On December 2, 2006, while responding to a 911 call, Deputy Steve Cox of the King County Sheriff’s Office, a former prosecutor, was shot and killed by Raymond O. Porter, a recent releasee from the DOC. After shooting Cox, Porter was shot by other deputies and then took his own life by shooting himself in the head.
Porter, an alleged gang member, had been sentenced in February 2003 to two years in prison and two years post-release supervision on a drug offense. While serving his sentence, he walked away from the Madison Work Release Pro-gram in June 2004.
Porter was subsequently apprehended, charged with escape, and ordered to serve an additional 33 months consecutive to the remainder of his first sentence. After being returned to prison, though, the DOC apparently failed to properly calculate his new sentence. As a result he was released early in August 2006.
The community corrections officer assigned to monitor Porter did not catch the error. Nor was that the officer’s only mistake. According to the lawsuit filed by Cox’s family, Porter repeatedly tested positive for illegal drug use, and even self-reported drug and alcohol use, but was not re-incarcerated and only received minor sanctions.
Just days after Cox was murdered, Washington Governor Chris Gregoire, who had previously worked in a state probation and parole office, announced an investigation into that incident and two others in which Seattle-area law enforcement officers were killed by former prisoners on post-release supervision. [See: PLN, Nov. 2007, p.20].
In all three cases the prisoners had been sentenced under the Drug Offender Sentencing Alternative (DOSA), which includes shorter prison terms combined with substance abuse treatment and community supervision.
In March 2007, the DOC released a 90-page report following the investigation ordered by Governor Gregoire. The report found that due to Washington’s complex sentencing system, prisoners often had sentences that were incorrectly computed. Also, the DOC had insufficient drug treatment program beds; thus, all three former prisoners who killed officers after their re-lease did not get the treatment they were supposed to receive under their DOSA sentences. Further, community supervision officers were overworked and thus failed to properly monitor offenders – such as not conducting curfew checks, keeping current on paperwork, or giving required drug tests.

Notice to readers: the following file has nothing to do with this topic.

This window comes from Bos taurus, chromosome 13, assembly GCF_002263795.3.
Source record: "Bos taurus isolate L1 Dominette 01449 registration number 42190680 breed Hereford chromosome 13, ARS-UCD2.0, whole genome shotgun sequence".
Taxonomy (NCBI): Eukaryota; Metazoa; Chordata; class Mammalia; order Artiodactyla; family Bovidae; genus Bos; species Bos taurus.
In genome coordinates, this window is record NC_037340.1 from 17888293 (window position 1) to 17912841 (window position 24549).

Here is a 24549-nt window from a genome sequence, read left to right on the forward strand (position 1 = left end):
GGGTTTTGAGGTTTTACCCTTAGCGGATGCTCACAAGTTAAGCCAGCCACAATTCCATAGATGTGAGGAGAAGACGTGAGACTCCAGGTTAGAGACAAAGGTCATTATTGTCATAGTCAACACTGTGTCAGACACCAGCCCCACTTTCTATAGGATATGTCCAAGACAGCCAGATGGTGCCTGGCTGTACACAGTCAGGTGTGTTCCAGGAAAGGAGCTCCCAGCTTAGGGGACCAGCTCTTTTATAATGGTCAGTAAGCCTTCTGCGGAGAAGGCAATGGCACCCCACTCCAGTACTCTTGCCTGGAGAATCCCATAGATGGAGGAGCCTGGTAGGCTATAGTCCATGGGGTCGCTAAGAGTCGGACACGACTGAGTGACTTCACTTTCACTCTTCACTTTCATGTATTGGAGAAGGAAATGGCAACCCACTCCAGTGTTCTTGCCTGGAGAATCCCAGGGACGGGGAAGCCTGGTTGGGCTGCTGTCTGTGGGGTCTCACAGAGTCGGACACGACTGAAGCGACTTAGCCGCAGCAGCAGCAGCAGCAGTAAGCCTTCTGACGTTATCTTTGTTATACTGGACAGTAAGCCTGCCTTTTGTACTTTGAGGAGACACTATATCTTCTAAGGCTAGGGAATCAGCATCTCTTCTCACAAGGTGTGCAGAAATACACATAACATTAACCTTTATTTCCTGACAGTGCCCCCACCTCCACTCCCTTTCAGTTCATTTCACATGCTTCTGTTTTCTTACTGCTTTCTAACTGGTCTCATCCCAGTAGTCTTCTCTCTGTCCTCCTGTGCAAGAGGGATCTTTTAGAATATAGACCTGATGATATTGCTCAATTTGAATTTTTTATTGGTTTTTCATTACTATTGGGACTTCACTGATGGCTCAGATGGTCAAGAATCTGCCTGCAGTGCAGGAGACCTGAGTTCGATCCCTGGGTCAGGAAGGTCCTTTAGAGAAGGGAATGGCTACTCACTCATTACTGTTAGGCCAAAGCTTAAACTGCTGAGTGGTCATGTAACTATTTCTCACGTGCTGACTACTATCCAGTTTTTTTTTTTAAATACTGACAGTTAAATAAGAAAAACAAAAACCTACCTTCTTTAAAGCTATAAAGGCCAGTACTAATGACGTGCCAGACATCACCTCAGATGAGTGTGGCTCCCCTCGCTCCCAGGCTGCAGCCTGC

The DOC instituted new measures for monitoring released prisoners on community supervision following Cox’s death, including a new range of sanctions to determine what penalties will be imposed when an offender fails to comply with conditions of post-release supervision.
Had Porter not been released from prison early, and had his community supervision been revoked, Deputy Cox would not have been murdered, his family claimed. Thus, according to their suit, the DOC was grossly negligent in releasing Porter early and failing to properly monitor him on post-release supervision.
Almost three years after Cox’s death, on September 10, 2009, the DOC agreed to settle the lawsuit for $3,275,000. Cox’s family was represented by John Connelly of the Connelly Law Offices in Tacoma. See: Cox v. Washington State Department of Corrections, Superior Court for King County (WA), Case No. 08-2-18427-7.
Additional sources: DOC press release, www.seattlepi.com
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Related legal case
Cox v. Washington State Department of Corrections
|Superior Court for King County (WA), Case No. 08-2-18427-7
|State Trial Court